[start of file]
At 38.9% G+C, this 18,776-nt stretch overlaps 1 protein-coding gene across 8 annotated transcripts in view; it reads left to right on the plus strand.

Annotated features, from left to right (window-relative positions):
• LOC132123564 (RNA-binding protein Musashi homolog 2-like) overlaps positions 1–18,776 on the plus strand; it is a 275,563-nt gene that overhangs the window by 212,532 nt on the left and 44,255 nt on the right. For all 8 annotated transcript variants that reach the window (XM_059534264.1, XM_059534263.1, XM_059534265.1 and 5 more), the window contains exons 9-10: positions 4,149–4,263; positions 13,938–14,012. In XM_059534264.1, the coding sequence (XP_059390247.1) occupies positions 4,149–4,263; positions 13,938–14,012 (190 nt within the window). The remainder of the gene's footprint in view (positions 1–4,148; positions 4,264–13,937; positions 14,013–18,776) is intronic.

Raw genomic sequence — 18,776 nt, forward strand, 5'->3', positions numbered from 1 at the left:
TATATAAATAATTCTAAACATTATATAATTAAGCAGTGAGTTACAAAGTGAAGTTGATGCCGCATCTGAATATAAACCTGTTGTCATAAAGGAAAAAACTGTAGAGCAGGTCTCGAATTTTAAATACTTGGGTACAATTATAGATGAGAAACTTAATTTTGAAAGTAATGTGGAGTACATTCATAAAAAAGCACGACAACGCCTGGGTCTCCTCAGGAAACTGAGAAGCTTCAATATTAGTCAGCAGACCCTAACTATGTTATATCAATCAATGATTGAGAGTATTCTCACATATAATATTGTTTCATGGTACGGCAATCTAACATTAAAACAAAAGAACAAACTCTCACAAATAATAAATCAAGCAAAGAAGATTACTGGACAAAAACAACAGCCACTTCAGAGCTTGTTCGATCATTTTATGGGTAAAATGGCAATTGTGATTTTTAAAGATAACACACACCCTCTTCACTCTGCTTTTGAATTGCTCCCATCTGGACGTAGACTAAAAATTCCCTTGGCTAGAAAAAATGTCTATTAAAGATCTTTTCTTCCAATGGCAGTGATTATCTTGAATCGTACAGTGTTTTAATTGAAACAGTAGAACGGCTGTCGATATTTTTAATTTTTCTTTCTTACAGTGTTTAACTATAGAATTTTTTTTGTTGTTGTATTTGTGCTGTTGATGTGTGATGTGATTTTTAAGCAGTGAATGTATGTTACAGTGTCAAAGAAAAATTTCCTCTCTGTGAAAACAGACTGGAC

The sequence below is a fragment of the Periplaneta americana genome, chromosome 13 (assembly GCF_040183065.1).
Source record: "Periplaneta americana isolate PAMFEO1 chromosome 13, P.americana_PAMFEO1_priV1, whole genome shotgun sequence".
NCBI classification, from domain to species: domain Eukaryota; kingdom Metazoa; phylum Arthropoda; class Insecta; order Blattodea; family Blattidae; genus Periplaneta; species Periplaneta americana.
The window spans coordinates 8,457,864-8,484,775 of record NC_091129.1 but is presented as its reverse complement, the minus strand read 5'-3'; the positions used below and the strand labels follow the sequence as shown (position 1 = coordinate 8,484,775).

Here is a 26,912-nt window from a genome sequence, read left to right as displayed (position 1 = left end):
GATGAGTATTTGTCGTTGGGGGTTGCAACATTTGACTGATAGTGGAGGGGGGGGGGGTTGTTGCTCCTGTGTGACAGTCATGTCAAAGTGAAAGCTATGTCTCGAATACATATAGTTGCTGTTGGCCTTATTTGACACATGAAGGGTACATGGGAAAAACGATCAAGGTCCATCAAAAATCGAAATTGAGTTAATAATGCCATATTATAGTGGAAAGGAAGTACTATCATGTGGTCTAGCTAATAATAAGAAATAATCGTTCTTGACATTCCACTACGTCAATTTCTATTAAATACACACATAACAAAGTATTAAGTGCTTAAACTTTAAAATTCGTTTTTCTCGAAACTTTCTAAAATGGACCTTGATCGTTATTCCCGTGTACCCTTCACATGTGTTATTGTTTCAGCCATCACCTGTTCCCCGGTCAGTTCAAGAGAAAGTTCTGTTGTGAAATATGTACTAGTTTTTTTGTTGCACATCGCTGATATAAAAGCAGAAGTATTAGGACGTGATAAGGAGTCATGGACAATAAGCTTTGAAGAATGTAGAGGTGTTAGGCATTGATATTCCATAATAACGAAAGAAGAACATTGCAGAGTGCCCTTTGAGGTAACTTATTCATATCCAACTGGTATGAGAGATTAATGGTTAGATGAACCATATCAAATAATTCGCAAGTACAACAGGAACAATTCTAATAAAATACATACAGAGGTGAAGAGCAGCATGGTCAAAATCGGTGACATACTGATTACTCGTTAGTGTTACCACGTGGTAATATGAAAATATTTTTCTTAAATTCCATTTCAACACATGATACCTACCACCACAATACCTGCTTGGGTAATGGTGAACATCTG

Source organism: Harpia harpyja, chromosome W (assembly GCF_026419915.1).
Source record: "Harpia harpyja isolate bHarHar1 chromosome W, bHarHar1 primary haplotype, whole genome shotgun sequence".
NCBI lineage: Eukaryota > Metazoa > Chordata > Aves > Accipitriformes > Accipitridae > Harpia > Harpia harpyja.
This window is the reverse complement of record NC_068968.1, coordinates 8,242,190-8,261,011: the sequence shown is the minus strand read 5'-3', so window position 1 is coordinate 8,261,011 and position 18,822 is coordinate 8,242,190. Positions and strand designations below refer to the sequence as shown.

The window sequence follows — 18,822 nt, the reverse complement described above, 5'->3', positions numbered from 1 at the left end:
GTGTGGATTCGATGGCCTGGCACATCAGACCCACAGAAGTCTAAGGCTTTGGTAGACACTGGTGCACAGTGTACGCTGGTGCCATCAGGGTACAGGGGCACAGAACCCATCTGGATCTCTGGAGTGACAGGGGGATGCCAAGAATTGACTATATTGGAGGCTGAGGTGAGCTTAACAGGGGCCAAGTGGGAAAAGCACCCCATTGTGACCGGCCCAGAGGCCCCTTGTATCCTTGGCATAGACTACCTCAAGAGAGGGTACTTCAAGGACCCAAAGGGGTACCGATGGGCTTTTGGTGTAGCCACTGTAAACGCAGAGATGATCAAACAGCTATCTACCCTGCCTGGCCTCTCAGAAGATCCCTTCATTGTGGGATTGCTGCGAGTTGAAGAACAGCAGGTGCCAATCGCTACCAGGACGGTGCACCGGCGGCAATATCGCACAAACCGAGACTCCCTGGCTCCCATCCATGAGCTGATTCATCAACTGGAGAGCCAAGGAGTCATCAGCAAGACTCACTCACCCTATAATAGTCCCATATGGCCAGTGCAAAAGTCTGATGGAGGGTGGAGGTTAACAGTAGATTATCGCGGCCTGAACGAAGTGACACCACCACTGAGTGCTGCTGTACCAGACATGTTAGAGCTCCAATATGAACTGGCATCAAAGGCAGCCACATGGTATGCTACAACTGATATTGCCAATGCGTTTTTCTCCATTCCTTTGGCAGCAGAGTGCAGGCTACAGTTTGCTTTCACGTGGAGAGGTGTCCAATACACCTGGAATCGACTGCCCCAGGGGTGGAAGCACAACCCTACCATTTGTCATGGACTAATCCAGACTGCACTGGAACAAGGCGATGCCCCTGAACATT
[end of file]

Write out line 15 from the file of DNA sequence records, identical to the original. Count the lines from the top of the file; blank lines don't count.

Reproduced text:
This window is the reverse complement of record NC_068968.1, coordinates 8,242,190-8,261,011: the sequence shown is the minus strand read 5'-3', so window position 1 is coordinate 8,261,011 and position 18,822 is coordinate 8,242,190. Positions and strand designations below refer to the sequence as shown.